It’s that time of year again. The temperature is at an all-time high, the tents starting popping up around the Noblesville countryside, and the masses all congregate to 12880 E 146th St for what many consider to be the most exciting two days of music in Indiana.
And now it’s time for me to experience it for the first time.
In something that has become as much a part of an Indiana summer as the Indy 500 or finding out what they’re deep frying at the State Fair, Dave Matthews Band returned to Klipsch Music Center (née Deer Creek) for the first of a two-night performance. It’s a date that many people circle on their calendars the minute it’s announced (my sister being one of them). It’s a source of great joy and celebration for the over 30,000+ that will walk through the gates during these two days, and in all the years he has been doing it, I’ve been to it all of zero times. Tonight, it’s time to see what all of the fuss is about.
But first, a disclaimer: I’m not a Dave Matthews fan. I don’t hate his music per se, it’s just not for me. Sure, I know a handful of songs, but I’ll be way out of my element as I surround myself with die-hard fans who know all of his songs forwards and backwards. So it’s because of this that I thought I’d be the right person to review this. Anyway, let’s get started. Allons-y.
We’re off to a rousing start roughly two hours from the start of the first set (Dave would be performing two sets for the evening. One acoustic, and one electric). Aside from the typical traffic jam that has me passive-aggressively live-tweeting it, a storm is moving through the area, bringing along dark clouds, scary lightning, and sheets of rain. Fun to look at, but not so fun to be in the middle of. Especially when you’re in a car. Regardless, I’m determined to get there on time. Rush hour traffic and storm clouds be damned.
My typical one-hour drive turned into about two hours, but I’m here at last in the parking lot. I hear no music, so the start time must have been pushed back. In the parking lot, many people are starting to move from their tailgating festivities (several fireworks were set off and one of the dumpsters was smoking) to the venue. There’s a lot of cheap beer and questionable substances being passed around, but hey, we’re at a concert, and that’s as normal as anything.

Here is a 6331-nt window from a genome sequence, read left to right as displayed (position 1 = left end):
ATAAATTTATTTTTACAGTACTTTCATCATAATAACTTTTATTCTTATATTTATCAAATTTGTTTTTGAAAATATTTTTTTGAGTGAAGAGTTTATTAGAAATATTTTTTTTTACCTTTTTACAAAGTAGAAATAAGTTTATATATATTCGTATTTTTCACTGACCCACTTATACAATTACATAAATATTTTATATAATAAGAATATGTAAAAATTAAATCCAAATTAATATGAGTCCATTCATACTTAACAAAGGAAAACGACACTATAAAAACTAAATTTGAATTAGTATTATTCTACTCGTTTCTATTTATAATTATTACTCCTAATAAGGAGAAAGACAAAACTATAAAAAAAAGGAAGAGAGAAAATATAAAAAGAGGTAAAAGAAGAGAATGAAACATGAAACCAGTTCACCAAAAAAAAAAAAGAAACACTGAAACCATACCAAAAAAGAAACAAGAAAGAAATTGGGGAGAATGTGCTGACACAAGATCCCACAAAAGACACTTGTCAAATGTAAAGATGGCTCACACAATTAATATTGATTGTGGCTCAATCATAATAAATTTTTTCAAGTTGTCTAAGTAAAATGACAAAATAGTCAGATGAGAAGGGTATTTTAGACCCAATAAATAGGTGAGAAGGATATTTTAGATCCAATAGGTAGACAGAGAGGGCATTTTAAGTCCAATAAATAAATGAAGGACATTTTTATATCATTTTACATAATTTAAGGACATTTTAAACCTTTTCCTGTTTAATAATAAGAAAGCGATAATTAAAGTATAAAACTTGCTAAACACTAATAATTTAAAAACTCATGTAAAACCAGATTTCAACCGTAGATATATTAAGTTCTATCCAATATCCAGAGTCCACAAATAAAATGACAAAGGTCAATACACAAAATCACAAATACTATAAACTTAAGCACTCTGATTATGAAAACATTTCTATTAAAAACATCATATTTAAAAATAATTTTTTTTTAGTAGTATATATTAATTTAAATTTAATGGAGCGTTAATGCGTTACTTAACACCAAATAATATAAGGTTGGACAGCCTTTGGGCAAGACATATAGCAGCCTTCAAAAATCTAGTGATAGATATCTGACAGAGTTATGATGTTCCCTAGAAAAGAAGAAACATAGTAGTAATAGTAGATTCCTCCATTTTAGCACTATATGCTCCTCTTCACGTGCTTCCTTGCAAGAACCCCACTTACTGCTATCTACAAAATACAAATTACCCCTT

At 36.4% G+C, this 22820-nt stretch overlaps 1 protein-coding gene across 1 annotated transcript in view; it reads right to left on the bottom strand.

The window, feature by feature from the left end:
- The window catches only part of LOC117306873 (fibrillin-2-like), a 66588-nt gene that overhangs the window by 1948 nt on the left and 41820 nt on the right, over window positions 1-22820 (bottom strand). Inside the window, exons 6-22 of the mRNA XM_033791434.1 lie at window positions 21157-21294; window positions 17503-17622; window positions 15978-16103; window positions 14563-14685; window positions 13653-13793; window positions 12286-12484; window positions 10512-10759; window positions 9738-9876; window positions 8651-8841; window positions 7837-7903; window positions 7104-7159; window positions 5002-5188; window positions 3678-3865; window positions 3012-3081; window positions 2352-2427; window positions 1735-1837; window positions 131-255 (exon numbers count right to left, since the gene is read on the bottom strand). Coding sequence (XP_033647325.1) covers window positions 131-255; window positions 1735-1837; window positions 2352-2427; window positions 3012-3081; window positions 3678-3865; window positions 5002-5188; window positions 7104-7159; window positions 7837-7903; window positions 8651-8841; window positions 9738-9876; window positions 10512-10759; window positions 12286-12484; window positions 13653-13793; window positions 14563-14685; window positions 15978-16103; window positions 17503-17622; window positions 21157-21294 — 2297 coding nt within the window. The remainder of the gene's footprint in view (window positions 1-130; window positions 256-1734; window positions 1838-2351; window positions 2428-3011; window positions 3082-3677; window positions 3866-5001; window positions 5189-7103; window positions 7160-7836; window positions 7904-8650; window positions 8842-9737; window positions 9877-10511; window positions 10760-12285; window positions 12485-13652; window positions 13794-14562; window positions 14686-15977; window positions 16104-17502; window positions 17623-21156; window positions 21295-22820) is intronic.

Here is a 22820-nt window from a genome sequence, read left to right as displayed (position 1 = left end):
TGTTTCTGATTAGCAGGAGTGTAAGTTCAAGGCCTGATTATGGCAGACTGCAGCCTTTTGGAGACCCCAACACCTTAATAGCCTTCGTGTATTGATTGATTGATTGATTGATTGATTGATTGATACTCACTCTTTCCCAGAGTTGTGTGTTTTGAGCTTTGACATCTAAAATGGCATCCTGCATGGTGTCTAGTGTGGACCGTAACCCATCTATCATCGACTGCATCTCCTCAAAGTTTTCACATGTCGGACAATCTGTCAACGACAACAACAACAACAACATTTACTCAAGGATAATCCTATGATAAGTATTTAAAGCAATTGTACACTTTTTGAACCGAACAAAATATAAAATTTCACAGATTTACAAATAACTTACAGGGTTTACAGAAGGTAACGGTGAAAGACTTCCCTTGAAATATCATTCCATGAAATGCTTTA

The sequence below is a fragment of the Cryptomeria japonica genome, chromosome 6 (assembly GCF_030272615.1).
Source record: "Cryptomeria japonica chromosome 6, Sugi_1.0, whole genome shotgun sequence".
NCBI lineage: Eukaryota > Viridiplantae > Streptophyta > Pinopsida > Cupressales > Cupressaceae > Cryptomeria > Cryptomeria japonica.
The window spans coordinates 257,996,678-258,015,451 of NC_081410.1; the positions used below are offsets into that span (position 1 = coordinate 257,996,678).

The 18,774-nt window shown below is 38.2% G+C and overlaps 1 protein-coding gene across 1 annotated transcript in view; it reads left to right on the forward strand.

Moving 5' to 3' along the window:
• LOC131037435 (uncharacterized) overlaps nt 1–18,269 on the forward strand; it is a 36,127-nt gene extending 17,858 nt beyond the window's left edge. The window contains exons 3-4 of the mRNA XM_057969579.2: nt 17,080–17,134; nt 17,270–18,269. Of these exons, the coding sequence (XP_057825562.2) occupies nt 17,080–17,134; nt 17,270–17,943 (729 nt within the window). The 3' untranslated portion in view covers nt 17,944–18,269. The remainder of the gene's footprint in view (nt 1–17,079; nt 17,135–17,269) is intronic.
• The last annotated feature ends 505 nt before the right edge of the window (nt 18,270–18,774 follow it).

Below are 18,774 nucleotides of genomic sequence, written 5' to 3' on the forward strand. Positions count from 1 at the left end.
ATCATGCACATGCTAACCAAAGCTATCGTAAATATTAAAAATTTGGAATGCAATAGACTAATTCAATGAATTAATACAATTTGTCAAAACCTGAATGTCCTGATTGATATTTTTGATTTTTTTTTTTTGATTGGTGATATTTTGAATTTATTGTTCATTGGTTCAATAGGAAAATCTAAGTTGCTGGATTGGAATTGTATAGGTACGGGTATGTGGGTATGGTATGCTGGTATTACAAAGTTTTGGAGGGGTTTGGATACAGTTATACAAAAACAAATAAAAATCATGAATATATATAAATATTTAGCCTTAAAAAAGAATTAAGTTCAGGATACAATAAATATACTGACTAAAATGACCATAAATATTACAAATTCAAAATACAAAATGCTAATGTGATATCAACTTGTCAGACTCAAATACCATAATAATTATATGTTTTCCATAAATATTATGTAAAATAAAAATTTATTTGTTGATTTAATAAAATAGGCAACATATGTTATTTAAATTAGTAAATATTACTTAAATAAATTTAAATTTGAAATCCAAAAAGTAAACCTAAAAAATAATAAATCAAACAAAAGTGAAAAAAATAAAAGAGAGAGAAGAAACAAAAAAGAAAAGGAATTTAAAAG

I finally make my way in, making a few friends along the way (that several probably won’t remember by night’s end). The lawn and the pavilion resemble a sardine can as we draw closer to showtime, yet foot traffic is moving better than most sell out shows I go to here. When I finally find my chair, the man himself, Dave Matthews, makes his way to the stage to an eruption of cheers. He apologizes for the delay and goes right into the first of two sets. Here we go…
From a musical standpoint, this is Dave at his best, with an acoustic guitar in hand and over 15,000 of his closest friends there to experience it with him. Eventually, the rest of the band joins him about midway through the first set. Outside of the big steel contraption he’s playing under with a big curtain concealing something and the fact that it’s front of thousands of people in a large venue, this is as intimate as it’s going to get. Dave’s calm and cool demeanor may clash with the zealous fans out here singing along to every word like it’s gospel, but it’s certainly a cool sight. These are the moments I love to see at shows. At one point, the singing stops completely and it’s the crowd leading the charge.
I think Dave may have jinxed things when he said it looks like it’s going to be a nice night after the storms, and then he went off on some weird banter likening the rain to someone that hides behind the curtain to jump out and scare you. That part was a little weird, but if that’s the weirdest thing that happens tonight, I’ll take it.
Eventually the set comes to an end and he announces he’ll be back in a few for set #2. It’s close to 9:00 and many around me are pleasantly intoxicated and running to the concession area for more cheap (expensive) beer. Some make their way to the various merchandise booths, while people like me take this time to move around a little and have a seat. After all, I figure as soon as this resumes, there won’t be a lot of movement in a space that already feels like a sardine can.